Becca from Exile FertilityBio | Becca grew up in Pennsylvania, married a Canadian, and they live with their two babes in Australia. She roams the neighbourhood looking for friends and haven’t had a full night’s sleep in years. The working out of faith and justice and beauty and non-violent parenting are on her mind. She talks about it heaps and sometimes writes about it on Exile Fertility and on facebook.



Friends, have you ever thought about the correlation between beauty (and the ‘myth’) and how that relates to our freedom as women? Or how it relates to finding and extending peace? Or maybe there’s a new mantra stirring in your heart… what is it?

31 Days of Women Empowering Women at


This post is part of a series called 31 Days of Women Empowering Women. See hundreds of incredible #31Days projects here.


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About Author

Adriel Booker is an author, speaker, and advocate based in Sydney, Australia who believes storytelling, beauty, and the grace of God will change the world. Adriel has become a trusted voice in areas of motherhood and parenting, Christian spirituality, and global women's issues. She's also known for her work with the Love A Mama Collective—serving under-resourced women in developing nations through safe birth initiatives—as well as her years spent as a Bible teacher and leadership coach. Her latest book is Grace Like Scarlett: Grieving with Hope after Miscarriage and Loss and she's made the companion grief journal available for free. Find Adriel across all social media platforms at @adrielbooker or sign up for LoveNotes, Adriel's 'secret posts' that aren't published anywhere else online. ✌️


  • Adriel
    19 October 2013 at 2:20 pm

    Becca, this post challenges me so much. Although I’ve thought about beauty and competition and jealousy and all of that on a personal level and how it relates to peace within MYSELF and within immediate relationships, it’s never occurred to me to think beyond that – relating it to peace on a broader level like you show through the Liberian Women’s Peace movement. That just blows my mind to be honest and I’m still processing that idea. But it resonates. It really does. It reminds me again that God’s ways are not the world’s ways, and to really bring change that transforms we have to allow our thinking/worldview to be challenged and not just settle for the status quo or what’s been passed down to us culturally, religiously, politically, or otherwise. Thank you again for such a thought-provoking and compelling post. x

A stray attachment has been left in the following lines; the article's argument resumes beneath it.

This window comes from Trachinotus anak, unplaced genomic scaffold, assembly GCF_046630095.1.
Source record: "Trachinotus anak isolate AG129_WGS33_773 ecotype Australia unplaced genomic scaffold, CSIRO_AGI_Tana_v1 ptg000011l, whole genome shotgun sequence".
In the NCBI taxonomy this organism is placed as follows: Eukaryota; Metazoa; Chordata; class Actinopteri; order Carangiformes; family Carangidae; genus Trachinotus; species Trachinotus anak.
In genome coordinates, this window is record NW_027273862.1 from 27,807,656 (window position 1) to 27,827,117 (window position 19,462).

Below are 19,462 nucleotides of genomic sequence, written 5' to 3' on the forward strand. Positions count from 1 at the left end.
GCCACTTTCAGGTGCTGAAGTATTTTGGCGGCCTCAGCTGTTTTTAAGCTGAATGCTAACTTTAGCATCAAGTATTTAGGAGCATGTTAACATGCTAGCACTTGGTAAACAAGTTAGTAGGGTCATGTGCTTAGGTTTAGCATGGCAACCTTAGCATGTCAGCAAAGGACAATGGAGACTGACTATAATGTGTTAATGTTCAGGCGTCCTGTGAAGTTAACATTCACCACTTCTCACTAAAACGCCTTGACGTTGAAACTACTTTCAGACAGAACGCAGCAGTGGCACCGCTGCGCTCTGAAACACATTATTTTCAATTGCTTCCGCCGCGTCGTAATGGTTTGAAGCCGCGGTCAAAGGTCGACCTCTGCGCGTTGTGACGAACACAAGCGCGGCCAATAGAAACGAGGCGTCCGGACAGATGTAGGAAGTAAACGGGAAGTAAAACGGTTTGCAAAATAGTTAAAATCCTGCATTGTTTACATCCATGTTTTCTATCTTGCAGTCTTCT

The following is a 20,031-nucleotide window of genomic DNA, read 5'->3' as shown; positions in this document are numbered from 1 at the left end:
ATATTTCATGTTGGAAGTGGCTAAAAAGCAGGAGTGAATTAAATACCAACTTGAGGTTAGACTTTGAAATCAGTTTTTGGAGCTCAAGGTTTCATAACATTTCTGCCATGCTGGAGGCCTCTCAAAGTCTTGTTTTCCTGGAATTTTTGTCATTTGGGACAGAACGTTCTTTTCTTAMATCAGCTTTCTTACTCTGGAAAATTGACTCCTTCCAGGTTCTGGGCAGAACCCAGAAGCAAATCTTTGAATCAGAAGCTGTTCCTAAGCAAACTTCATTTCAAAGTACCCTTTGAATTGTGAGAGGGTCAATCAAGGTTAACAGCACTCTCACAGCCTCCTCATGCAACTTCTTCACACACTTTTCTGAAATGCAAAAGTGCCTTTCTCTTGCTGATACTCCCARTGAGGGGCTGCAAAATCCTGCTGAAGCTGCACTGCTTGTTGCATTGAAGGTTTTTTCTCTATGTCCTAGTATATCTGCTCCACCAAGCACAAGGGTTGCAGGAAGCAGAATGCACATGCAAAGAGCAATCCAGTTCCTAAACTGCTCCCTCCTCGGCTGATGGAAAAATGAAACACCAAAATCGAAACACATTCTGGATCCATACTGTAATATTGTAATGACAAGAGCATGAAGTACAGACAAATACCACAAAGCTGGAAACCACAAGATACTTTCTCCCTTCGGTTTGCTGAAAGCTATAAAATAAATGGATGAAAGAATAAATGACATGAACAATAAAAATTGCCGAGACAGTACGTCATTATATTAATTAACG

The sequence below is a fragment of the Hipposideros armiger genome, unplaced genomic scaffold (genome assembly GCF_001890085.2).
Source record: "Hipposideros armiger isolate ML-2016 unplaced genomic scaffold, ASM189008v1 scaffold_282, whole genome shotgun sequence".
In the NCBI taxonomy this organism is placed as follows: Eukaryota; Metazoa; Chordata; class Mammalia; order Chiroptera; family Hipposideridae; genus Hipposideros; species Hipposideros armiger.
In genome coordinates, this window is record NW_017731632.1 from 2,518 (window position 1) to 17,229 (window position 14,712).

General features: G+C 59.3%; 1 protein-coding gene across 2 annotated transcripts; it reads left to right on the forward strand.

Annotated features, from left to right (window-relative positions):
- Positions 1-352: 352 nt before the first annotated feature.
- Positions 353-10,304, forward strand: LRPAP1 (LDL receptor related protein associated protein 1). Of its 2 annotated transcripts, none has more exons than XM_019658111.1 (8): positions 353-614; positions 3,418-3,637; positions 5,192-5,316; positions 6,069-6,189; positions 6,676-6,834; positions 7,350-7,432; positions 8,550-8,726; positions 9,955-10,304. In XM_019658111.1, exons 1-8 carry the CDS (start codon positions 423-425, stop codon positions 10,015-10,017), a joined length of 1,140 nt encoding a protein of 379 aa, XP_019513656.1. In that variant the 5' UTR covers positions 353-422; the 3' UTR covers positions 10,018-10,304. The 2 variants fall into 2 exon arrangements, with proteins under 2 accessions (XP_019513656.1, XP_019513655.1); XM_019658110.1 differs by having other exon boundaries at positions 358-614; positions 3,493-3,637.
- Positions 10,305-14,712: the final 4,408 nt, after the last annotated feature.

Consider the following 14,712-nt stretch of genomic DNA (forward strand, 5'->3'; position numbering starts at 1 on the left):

Adriel recently posted..Beauty, Unedited. | Thoughts on buying into the Beauty Myth and why I’m not editing out my wrinklesMy Profile

    • Becca
      20 October 2013 at 8:13 pm

      Thanks so much for giving me a space to share! I think your series is awesome. It’s easy for women to defer their power because cultural gravity expects us to. But when we choose to ignite it so much good can happen. Xx

  • Kate
    19 October 2013 at 10:46 pm

    What an awesome post! I grew up in New Jersey and live in Australia now 🙂 We didn’t have TV growing up and we don’t have one now. I’m pretty sure that I avoided a lot of confrontations over my looks because of not having TV. It was bad enough just with going to school and getting bombarded by magazines, etc. World peace starts with the peace from within, I believe in that 100%

    • Adriel
      20 October 2013 at 6:00 pm

      interesting observation kate. i wonder if there are any research studies out there about body image and growing up with or without television in a western context. that wold be so fascinating.

    • Becca
      20 October 2013 at 8:02 pm

      Yes, I think exposure to mainstream media is a pretty big factor in how we feel about ourselves, because the standards are fairly mythical. And because our culture keeps its definition of beauty in our faces all the time, it’s important that we choose different role models for ourselves. Thanks for reading!

  • Kathleen | Becoming Peculiar
    20 October 2013 at 10:21 am

    Oh BECCA! What an inspiring post!! Like Adriel above, I can honestly say I’ve never thought about how the Beauty Myth has broader implications, or how fighting it can help fight violence. Wow! I’ve gotta mull over this for a while. Thank you.
    Kathleen | Becoming Peculiar recently posted..How We (Gently) Night-Weaned Our Two-Year-OldMy Profile